''It is pointless to argue about things such as ''the date of Islam penetration'' in a region and similar myths''
Whether the companions of the prophet came to Bolgar or not? And who converted Siberian Tatars to Islam?
A columnist of Realnoe Vremya Alfrid Bustanov, a fellow at the European University in Saint-Petersburg, continues the series of articles about the Tatar hand-written book and its pecularities of life in the society. This time the Orientalist historian reflects on the term Islamization.
It is logical to assume that the history of Islamic culture in any region begins with the penetration of Islam. Of course, any educational course about Islam should begin with the story about Islamization. Let's talk about this.
Islamisation as a creative process
I believe that Islamisation is not an event and not a historical fact but a creative process. Perhaps, it is pointless to argue about things such as ''the date of Islam penetration'', ''official convert to Islam" and similar myths. Islamisation as personal and social phenomenon is constantly redefined by the society, old myths are overturned and new myths are born about how Islam penetrated into this or that territory ''in reality'' and, as a rule, why there live the best Muslims.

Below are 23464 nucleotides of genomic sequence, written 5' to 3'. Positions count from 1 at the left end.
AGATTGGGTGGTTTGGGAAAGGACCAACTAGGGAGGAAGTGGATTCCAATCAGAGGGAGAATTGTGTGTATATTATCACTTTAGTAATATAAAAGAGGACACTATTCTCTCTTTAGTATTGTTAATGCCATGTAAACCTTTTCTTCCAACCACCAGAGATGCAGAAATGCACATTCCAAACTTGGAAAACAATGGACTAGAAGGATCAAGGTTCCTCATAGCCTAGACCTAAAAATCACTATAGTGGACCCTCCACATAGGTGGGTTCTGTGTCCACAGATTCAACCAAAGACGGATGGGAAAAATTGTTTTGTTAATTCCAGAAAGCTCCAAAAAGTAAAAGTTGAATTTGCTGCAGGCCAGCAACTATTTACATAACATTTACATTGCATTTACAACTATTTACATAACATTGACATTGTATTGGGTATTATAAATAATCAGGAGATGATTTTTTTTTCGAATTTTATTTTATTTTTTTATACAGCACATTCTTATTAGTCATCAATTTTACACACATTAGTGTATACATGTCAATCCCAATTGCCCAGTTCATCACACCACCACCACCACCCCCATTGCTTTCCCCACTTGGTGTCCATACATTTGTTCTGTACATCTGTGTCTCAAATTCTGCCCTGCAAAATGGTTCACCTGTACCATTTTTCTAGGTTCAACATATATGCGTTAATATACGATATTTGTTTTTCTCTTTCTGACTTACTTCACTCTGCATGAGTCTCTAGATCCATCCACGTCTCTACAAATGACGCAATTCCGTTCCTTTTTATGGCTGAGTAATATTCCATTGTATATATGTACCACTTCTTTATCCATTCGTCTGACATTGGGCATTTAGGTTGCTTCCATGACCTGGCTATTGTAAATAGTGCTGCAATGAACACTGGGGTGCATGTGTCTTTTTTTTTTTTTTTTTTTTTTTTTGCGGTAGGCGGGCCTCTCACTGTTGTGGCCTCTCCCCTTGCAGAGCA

''Is there any criterion that allows to measure a ''level'' of Islamization, with an increase of which a success of this venture becomes apparent?'' Photo: Timur Rakhmatullin
Here it is impossible to do without the common question: how actually to measure ''Islam''? What is the litmus test of the presence or absence of ''Islam'' in a society? Is there any criterion that allows to measure a ''level'' of Islamization, with an increase of which a success of this venture becomes apparent?
I hold the view that there is no such barometer. Only members of the community can say what they think Islam is, and what, in their opinion, goes beyond it (of course, within reasonable limits of obvious requirements). The dispute about the boundaries of Islam is endless. Let me explain by an example: in the medieval burials there can be found things or even horses in harness. Is it an evidence that the population was ''non-Islamic''? It's not necessarily true. Islam could be part of public rhetoric and ritual practices, but burial rites, as the most conservative part of culture, could be different from our expectations and criteria of ''Islamity'', generally taken from Oriental and ethnographic literature.